The ACCG has filed an Amended Answer and Pro Forma Response to the government's motion to strike defenses set forth in its initial answer to the government's forfeiture complaint.  The exhibits to the amended answer are available on the Court's PACER database.   The amended answer reiterates that the focus of this case is whether the government can meet its burden to show the coins at issue were "first discovered in" and "subject to the export control" of China or Cyprus.  Based on information secured from former CPAC members and FOIA, it would seem not.


 >> The amended answer reiterates that the focus of this case is whether the government can meet its burden to show the coins at issue were "first discovered in" and "subject to the export control" of China or Cyprus.  Based on information secured from former CPAC members and FOIA, it would seem not.

This doctrine of "presumptive origin" is one of the two key issues at stake in this trial, the other being State Department maladministration of the CPAC process and failure to comply with reporting and transparancy obligations mandated by the 1983 CCPIA.

In this observer's opinion, the factual basis for the ACCG's case is very strong.

To date the Government has relied almost exclusively upon procedural and jurisdictional arguments in contesting ACCG's efforts to force a trial of the State Department's conduct in collaboratively negotiating MOUs with foreign governments, rather than impartially examining and reporting upon requests drafted without USS assistance, as Congress had clearly intended the CPAC process to regulate.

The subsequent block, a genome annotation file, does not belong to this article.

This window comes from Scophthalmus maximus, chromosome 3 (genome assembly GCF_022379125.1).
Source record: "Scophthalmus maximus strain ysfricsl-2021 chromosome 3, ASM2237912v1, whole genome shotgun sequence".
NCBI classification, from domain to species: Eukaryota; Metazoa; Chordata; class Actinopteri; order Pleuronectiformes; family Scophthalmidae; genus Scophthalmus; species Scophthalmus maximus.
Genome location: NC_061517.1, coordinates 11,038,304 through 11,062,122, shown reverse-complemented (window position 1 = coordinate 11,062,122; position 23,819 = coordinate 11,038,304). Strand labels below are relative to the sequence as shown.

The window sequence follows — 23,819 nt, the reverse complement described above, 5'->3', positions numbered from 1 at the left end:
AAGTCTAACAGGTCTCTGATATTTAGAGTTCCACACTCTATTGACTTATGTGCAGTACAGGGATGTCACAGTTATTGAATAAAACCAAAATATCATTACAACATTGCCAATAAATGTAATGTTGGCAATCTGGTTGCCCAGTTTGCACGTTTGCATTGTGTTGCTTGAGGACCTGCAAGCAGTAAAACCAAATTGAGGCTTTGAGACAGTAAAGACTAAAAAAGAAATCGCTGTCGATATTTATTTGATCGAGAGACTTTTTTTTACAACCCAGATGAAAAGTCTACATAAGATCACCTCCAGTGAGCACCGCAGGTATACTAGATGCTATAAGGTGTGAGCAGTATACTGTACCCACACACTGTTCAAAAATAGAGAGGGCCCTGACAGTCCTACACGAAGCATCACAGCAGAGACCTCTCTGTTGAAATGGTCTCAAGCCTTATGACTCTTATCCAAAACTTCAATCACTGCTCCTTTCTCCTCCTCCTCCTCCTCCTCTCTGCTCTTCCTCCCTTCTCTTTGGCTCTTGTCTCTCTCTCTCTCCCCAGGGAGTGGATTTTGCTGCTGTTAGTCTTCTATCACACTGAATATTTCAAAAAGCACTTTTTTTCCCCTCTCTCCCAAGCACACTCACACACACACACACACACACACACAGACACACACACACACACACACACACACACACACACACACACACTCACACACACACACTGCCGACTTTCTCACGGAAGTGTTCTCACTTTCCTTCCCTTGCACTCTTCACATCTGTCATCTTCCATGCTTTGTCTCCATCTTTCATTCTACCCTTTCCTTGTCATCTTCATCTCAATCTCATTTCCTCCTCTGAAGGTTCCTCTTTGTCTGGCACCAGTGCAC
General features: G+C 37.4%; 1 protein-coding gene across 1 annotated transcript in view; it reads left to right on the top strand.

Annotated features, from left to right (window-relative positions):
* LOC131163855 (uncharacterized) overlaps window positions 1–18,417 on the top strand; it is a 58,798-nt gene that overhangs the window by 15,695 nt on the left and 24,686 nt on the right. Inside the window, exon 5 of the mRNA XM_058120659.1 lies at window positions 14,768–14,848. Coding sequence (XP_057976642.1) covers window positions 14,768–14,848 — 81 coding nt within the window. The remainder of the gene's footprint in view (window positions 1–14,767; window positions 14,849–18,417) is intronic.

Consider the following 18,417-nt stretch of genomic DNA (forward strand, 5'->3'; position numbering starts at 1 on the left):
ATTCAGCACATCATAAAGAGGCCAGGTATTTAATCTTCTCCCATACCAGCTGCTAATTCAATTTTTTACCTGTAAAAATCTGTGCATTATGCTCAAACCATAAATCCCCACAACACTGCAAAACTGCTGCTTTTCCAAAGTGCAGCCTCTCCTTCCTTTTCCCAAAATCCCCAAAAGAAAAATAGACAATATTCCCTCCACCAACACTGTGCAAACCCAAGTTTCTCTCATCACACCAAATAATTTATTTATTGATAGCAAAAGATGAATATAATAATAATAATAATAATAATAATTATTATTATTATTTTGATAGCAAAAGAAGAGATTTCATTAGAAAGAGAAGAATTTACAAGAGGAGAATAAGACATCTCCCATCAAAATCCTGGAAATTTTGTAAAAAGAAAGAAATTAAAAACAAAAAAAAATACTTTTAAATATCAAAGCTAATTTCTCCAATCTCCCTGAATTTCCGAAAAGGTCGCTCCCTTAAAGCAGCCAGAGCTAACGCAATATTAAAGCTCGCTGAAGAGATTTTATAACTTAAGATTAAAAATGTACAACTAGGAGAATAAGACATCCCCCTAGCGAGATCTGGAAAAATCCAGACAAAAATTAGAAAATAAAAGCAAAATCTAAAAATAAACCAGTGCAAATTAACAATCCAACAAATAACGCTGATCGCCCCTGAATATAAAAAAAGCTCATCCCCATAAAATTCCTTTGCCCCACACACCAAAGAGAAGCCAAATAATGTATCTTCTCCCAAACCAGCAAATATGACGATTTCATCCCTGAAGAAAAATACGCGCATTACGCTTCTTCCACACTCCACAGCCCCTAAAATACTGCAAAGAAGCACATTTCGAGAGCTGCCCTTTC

Now that a trial upon factual issues appears to be imminent, there are grounds for optimism that the excesses of the Kouroupas regime can finally be dealt with in a  rational manner.


Mr. Barford's Provenance

ACCG Run by Story-Telling Clowns
by Paul Barford


I would have thought it recognisable by most normal people to be a rather risky task to attempt to write a biography (and psychological profile) of someone you have never met and have not the faintest idea of what he did where, when, with whom, why and in what order. But that is basically what the ACCG's Dave Welsh has just done, making it all up as he goes in his latest  ad hominem "Ancient Coins" commentary There is very little in this entire ill-researched text which is true, apart from my name being Paul Barford. Most of the disparate pieces of information Welsh hangs on that name are false or misrepresented.  Really, really pathetic.




Yes, there is something pathetic in all this, and it certainly is not my account of Mr. Barford and his brief career as an archaeologist during the 1980s, and how he came to become a document translator and language consultant in Warsaw,

Mr, Barford apparently believes that it is possible for him to rail at collectors, dealers and detectorists in  unpleasantly sarcastic, denigrating and confrontational terms, ceaselessly berating them for not conforming to his own personal concepts of collecting, dealing and detecting ethics. without anyone consequently making a searching and critical enquiry regarding what his actual academic and archaeological qualifications are. He apparently believes that this brief statement which appears in his blog: